Create an Ubuntu image for a Raspberry Pi on Ubuntu

Key Value
Summary How to create a bootable microSD card to run Ubuntu on your Raspberry Pi
Categories iot
Difficulty 2
Author Peter Mahnke


Duration: 1:00

In this tutorial, we will walk you through creating a bootable Ubuntu microSD card for your Raspberry Pi .

What you’ll learn

How to create a bootable microSD card to run Ubuntu on your Raspberry Pi

What you’ll need

  • A microSD card
  • An Ubuntu Server image
  • A computer with a microSD card drive

:warning: Warning
Following these steps will erase any existing content on the removable drive!

Please note
The following instructions are for Ubuntu users. We also have tutorials for Windows and MacOS users.

On your Ubuntu machine

Duration: 5:00

  1. Download the Ubuntu image for your device in your Downloads folder
  2. Insert your microSD card
  3. Open the “Disks” application and select your microSD card
  4. In the menu, select “Restore Disk Image…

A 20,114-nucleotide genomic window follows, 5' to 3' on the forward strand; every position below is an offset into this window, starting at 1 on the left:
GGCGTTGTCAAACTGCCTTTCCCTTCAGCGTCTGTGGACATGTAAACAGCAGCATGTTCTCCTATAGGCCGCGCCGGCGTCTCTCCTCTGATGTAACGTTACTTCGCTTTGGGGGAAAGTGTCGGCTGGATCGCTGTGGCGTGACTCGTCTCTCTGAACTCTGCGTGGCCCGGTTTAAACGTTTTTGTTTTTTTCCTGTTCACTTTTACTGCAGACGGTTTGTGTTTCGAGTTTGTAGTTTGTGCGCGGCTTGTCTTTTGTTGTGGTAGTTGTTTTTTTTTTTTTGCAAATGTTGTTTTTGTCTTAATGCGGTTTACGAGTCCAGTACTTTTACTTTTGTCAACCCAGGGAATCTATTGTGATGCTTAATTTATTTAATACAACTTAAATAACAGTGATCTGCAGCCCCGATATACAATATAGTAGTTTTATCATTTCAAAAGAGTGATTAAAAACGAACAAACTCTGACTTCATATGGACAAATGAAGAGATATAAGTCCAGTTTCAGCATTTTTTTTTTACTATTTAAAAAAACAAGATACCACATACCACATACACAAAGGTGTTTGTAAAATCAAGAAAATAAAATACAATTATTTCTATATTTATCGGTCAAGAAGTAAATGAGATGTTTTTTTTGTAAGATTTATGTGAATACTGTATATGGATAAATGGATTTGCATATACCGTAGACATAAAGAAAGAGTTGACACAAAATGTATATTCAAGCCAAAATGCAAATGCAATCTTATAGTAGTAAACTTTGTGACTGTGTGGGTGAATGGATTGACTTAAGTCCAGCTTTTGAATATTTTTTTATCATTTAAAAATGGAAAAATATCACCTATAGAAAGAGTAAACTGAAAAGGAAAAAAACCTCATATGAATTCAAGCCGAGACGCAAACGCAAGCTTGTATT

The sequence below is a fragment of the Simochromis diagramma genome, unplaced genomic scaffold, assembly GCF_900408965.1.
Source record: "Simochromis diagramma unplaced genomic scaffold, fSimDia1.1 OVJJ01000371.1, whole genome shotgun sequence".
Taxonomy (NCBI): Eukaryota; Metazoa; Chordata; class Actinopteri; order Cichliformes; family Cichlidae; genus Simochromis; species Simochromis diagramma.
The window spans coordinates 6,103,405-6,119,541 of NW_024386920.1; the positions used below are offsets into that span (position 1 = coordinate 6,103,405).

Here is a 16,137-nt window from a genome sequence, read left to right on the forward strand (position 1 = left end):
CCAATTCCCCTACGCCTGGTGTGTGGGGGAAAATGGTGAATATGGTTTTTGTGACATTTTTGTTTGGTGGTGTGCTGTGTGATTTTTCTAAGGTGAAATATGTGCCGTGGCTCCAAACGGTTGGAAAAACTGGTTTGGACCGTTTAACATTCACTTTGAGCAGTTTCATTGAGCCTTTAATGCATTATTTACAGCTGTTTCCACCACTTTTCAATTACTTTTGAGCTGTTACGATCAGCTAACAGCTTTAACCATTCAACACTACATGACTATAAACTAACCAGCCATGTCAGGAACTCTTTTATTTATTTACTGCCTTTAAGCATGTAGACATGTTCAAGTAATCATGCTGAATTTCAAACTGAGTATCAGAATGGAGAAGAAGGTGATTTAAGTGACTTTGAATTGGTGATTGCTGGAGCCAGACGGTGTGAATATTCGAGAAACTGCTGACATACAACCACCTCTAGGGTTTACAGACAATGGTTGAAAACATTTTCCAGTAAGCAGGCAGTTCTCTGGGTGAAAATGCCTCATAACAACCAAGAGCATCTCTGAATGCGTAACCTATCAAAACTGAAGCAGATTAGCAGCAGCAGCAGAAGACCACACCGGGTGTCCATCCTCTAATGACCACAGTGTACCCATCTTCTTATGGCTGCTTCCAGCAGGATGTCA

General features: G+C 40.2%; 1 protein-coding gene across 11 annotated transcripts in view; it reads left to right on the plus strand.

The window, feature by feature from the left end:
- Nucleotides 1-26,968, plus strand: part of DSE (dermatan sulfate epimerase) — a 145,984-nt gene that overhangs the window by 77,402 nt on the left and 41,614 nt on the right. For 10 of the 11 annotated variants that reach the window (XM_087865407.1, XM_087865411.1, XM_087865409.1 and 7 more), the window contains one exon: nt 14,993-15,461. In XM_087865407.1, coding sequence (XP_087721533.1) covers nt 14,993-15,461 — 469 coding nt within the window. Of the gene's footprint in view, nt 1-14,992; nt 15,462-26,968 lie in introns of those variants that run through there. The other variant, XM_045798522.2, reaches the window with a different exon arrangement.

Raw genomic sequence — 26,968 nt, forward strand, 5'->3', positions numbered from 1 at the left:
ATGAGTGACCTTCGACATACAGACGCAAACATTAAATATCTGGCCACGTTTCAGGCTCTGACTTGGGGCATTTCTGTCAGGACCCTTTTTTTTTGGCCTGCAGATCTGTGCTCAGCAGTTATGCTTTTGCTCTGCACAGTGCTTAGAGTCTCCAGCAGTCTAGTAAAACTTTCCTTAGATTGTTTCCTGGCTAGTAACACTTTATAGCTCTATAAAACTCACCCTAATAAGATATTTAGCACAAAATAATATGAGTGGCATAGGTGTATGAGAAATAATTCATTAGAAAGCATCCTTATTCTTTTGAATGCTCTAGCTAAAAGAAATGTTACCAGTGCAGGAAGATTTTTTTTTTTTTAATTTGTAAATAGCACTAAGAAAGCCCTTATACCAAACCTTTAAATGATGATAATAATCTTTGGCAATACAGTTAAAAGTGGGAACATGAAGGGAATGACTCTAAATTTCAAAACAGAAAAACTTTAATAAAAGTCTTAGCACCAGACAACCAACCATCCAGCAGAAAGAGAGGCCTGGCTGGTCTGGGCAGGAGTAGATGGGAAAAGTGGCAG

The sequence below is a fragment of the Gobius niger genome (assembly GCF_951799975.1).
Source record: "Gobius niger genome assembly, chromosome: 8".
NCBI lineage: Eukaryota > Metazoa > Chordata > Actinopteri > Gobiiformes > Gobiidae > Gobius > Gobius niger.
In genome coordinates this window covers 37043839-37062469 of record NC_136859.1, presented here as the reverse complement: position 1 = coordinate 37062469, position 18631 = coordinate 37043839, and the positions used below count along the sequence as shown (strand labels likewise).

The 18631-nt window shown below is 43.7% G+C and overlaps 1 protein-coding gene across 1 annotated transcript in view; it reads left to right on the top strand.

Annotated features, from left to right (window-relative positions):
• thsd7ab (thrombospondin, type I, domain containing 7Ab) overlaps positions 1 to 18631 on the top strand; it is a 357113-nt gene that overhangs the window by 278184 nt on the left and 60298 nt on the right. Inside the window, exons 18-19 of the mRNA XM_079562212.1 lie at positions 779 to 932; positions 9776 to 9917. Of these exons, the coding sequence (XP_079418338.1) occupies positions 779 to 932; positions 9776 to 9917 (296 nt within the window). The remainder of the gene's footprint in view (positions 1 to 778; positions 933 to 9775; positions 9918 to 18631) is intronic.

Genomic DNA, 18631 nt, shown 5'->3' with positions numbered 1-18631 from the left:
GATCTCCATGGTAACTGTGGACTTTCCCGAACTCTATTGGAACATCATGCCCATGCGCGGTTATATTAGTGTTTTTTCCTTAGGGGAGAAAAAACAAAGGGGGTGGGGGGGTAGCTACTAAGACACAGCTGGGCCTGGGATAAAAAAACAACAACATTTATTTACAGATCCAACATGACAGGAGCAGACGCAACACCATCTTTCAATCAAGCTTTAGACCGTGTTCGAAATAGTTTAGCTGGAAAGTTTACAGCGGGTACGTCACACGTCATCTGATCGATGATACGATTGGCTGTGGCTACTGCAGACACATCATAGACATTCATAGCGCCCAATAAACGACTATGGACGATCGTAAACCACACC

5. Then in the “Image to Restore” box, select the Ubuntu image file you have downloaded, ending with an .xz file extension
  6. Then select the “Start Restoring…” button
  7. When it has finished writing the image, you can eject your removable drive

That’s all folks!

Duration: 1:00

You did it!

Now you can put the microSD card in your Raspberry Pi and boot it up. See the How to install Ubuntu Server on your Raspberry Pi tutorial and learn about booting it up, installing a desktop and installing software from our Snap Store.

1 Like

Where is this tutorial?

When I ran through this, I lost the link from the referring page and had to hunt around for the default username and password, which I later only found here: That page has the added bonus of triggering a new download.

Just a note. The login ubuntu/ubuntu doesn’t work. It cannot update the password. You gotta take it off in RPI image or just add a change information like bellow:

After create the image you gotta change the ubuntu user chpasswd expire option parameter in ‘/boot/firmware/user-data’ to false. Otherwise it won’t change, ever, and you will stuck in this forever.

expire: false
- ubuntu:ubuntu

I agree - the tutorial link should be present at the end of the installation instructions, and should resolve here: